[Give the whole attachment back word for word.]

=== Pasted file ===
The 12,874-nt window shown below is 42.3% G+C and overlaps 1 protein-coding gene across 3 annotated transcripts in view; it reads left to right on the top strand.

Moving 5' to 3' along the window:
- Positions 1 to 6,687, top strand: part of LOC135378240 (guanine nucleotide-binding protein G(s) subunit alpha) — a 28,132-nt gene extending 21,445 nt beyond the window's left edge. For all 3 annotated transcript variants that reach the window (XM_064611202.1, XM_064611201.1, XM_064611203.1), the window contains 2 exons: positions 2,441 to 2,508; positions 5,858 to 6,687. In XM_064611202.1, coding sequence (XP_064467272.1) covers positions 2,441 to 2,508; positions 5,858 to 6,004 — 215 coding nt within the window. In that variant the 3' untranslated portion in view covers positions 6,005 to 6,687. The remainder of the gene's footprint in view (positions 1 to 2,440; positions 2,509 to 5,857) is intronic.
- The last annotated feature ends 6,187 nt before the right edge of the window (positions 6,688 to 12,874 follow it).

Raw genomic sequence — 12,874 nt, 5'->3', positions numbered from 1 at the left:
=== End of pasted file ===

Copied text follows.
The 12,874-nt window shown below is 42.3% G+C and overlaps 1 protein-coding gene across 3 annotated transcripts in view; it reads left to right on the top strand.

Moving 5' to 3' along the window:
- Positions 1 to 6,687, top strand: part of LOC135378240 (guanine nucleotide-binding protein G(s) subunit alpha) — a 28,132-nt gene extending 21,445 nt beyond the window's left edge. For all 3 annotated transcript variants that reach the window (XM_064611202.1, XM_064611201.1, XM_064611203.1), the window contains 2 exons: positions 2,441 to 2,508; positions 5,858 to 6,687. In XM_064611202.1, coding sequence (XP_064467272.1) covers positions 2,441 to 2,508; positions 5,858 to 6,004 — 215 coding nt within the window. In that variant the 3' untranslated portion in view covers positions 6,005 to 6,687. The remainder of the gene's footprint in view (positions 1 to 2,440; positions 2,509 to 5,857) is intronic.
- The last annotated feature ends 6,187 nt before the right edge of the window (positions 6,688 to 12,874 follow it).

Raw genomic sequence — 12,874 nt, 5'->3', positions numbered from 1 at the left: